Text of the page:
Marijuana is Dangerous, Now and in the Future
Published in the Ottawa Citizen, March 12, 2005
RCMP Commissioner Giuliano Zaccardelli retracted his statement that the Mayerthorpe tragedy was about marijuana but the sad reality is he may have been right the first time.
Caution is necessary before interpreting behaviours described in the media, but reports about James Roszko, 46, suggest pathologies consistent with psychosis – a condition which scientific studies increasingly connect to early use of marijuana.
Speaking with the CBC in Calgary, family members said Roszko started using drugs early in life. His parents divorced when he was twelve and soon after he became involved in petty crime, assault and possibly pedophilia, too. This resulted in some prison time, numerous subsequent brushes with the law and, ultimately, the death of four RCMP officers.
Last week’s headlines complete the picture of a man grown increasingly manipulative, paranoid, violent and finally disconnected from reality – the major symptom of psychosis. “He was a dangerous person”, said the National Post; “Family split over killer’s true nature”, said the Ottawa Citizen; and, from the Globe and Mail, “Roszko would stalk, harass people …”
Studies from Sweden and New Zealand indicate that young users of cannabis are at risk for becoming psychotic or schizophrenic later in life. The first of two New Zealand studies, one published in 2003 and the second published this month, involved 1037 individuals with a 96 per cent follow up rate. Starting with information gathered on psychotic symptoms from the age of 11, it tracked drug use by ages 15 and 18, then the psychiatric outcomes by age 26.
Building on the findings of the Swedish study that “heavy cannabis use at age 18 increased the risk of later schizophrenia six fold”, this study further concluded that cannabis does its damage without a pre-existing psychosis. It also determined that use by age 15 confers greater risk than use by age 18 and that “risk (is) specific to cannabis use, as opposed to use of other drugs.” In this study, “a tenth of users by age 15 developed schizophreniform disorder by age 26 compared with three per cent of the remaining cohort.”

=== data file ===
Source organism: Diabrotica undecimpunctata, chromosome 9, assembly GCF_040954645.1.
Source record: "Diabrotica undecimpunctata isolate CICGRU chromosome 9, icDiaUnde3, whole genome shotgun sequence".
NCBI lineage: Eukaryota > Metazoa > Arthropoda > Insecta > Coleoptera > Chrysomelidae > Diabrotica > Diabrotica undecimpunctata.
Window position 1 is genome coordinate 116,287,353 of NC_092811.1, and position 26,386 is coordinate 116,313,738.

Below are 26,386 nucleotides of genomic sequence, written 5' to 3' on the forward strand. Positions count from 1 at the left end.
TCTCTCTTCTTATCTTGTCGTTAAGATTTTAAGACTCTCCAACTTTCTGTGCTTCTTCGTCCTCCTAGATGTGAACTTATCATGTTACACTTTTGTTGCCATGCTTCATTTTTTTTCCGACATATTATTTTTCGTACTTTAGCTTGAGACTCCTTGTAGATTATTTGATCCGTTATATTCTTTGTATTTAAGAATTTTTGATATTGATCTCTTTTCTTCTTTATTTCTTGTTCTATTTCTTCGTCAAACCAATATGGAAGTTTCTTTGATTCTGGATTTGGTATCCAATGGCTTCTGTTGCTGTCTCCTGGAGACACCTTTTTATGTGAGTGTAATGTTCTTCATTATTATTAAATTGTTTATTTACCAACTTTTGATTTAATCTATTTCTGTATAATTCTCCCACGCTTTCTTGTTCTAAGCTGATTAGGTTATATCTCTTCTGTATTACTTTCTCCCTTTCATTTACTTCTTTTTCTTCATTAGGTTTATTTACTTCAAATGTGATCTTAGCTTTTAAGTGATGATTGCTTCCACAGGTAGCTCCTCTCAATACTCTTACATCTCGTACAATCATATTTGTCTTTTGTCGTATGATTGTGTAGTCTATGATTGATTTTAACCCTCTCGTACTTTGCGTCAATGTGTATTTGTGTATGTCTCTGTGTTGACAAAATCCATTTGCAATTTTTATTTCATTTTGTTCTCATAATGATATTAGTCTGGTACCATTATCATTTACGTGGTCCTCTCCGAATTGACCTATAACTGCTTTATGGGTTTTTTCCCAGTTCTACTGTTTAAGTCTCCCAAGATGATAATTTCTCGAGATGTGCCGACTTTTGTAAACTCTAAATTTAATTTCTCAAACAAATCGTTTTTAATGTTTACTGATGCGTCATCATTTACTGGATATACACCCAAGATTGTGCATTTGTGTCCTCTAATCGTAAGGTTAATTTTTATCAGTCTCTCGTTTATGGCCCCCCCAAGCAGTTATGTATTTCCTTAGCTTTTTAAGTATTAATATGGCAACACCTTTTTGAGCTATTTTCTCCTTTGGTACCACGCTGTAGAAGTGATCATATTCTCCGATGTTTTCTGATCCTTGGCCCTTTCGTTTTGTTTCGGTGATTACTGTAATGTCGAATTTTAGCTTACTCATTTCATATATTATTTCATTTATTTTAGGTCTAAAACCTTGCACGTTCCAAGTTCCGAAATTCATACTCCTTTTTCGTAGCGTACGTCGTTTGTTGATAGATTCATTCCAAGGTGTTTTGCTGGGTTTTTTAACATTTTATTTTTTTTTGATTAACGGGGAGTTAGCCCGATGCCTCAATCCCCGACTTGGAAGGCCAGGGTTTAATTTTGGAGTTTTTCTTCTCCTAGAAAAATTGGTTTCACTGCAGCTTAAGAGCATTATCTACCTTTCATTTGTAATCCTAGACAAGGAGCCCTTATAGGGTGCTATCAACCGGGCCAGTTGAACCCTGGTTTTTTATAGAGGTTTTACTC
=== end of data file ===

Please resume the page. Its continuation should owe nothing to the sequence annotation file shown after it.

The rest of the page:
We may never know why James Roszko became the person he did but for parents of vulnerable adolescents and for those who must legislate and enforce laws on the production and consumption of marijuana, this New Zealand study has clear implications.
First, it disproves assertions that marijuana is harmless, or at least no more harmful than alcohol or tobacco - and that’s before considering potency, which has skyrocketed from the giddy low potency highs experienced by happy Sixties hippies.
It also reveals how legalizing marijuana - the much ballyhooed solution to putting the organized crime rings running Canada’s multi-billion dollar marijuana industry out of business - would require a massive regulatory and enforcement framework, the first to control production and consumption and the second to apprehend the estimated 90 per cent of production that is now (and would continue to be) smuggled into the U.S.
Aside from the overwhelming logistics legalizing marijuana would entail, other impacts would be considerable as well. “Anything that makes it more available for adults will increase its physical availability to adolescents,” Dr. Herbert Kleber, a member of the American Psychiatric Association’s Council on Addiction Psychiatry, said when the Canadian Senate’s Special Committee on Illegal Drugs advised legalizing marijuana. “Anything that makes it more available for adults legally is going to decrease its cost and make it more available economically. And anything that changes its legal status is going to make it more psychologically available.”
Worst of all possible worlds is the government’s proposed legislation to decriminalize possession of small amounts.
In 2004, 70 per cent of Canadian men aged 18 to 24 reported using marijuana. Lacking regulatory oversight or negative consequences to deter or stigmatize its use, decriminalization risks turning young users into a psychological underclass whose principle enabler is a law already in disrepute because of the inherent contradiction of allowing consumption while disallowing production.
Standing in front of her home in Red Deer, Alta., the mother of slain RCMP Officer Brock Myrol, Colleen Myrol said: “The man who murdered our son and brother was a person who was deeply disturbed and ill. It is our duty as Canadians to stop and rethink how we are raising our children …
“It is time to take our liberal-minded attitude to task.”
MARGRET KOPALA’s column on western perspectives appears every other week.